“For the release party of your new album “Ride my Heart”, Boulevardteatern described your music as: “British folk-rock with a tint of Northern sadness”. Do you agree to that description? And is there something special you would like to add”
Well, I’ve always found it difficult to classify my music style because it adapts itself according to the song. I don’t want to get stuck in one groove precisely because my songs don’t. Yes, there is Folk-Rock of both US and UK varieties in my music. There is also what can be called “Alternative Country” in there too and West Coast rock. But there are other things which I bring from my own heart which probably can’t be classified.
As for the “Northern sadness”, it is true that a number of my songs are drenched in melancholy. I prefer that word to “sadness” because melancholy has much beauty and longing in it, whereas mere sadness can be stultifyingly stuck in its own trip. I think this is why my music seems to have found a place in a number of hearts in Sweden in particular and Scandinavia in general. You know all about longing and yearning and wistfulness here – more so than in other countries. It seems to be built into your soul. That also must explain why I feel so at home here musically.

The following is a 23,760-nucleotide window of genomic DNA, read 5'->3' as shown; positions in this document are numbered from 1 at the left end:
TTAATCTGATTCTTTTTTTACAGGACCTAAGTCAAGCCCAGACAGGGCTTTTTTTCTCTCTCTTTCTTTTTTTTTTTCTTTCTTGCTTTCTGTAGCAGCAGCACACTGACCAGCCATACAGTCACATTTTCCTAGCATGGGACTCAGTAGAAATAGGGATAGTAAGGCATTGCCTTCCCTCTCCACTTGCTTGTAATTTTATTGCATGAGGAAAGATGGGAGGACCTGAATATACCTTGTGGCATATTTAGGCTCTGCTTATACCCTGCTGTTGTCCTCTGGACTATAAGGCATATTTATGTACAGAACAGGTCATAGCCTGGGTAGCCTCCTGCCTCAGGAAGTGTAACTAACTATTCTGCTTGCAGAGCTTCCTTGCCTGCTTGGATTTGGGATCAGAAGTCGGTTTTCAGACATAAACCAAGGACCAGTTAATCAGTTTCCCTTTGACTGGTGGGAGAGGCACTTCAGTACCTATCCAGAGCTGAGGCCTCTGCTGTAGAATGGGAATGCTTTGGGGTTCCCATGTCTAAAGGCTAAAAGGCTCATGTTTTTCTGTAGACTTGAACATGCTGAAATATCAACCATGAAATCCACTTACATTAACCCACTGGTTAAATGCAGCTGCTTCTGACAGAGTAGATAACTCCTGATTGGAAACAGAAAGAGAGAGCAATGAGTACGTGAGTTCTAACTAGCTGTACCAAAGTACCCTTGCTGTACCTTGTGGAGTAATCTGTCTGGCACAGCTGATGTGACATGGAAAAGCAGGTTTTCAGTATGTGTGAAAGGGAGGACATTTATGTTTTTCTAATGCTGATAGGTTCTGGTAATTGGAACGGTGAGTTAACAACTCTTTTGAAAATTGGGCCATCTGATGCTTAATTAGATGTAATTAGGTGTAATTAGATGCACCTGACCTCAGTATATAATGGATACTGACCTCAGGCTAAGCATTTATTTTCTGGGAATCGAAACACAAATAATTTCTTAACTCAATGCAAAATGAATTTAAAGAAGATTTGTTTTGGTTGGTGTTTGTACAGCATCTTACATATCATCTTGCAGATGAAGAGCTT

“In the so-far reviews for “Ride my Heart”, your references have been taken to be Dylan and Springsteen, whereas your singing style reminded one reviewer of Rod Stewart. Is this your opinion as well? Are these artists really your main inspirations? Or what other artists do you look to for inspiration?”
Actually, of those three artists I would say that only early Dylan has been anything like an inspiration to me. I remember being totally knocked-out as a young teenager by songs like “Masters of War”, “Desolation Row”, “She Belongs to me” and “It’s Alright, Ma, I’m only Bleeding”. They are masterpieces which showed me the importance of the text in a song. They were poetry set to music and that is what my own output is too. I think the references to those three artists in music reviews has come about when a reviewer heard some inflection in my voice which he has then expanded to become a major reference point – one that he or she understands. That’s what reviewers do; but it isn’t necessarily real.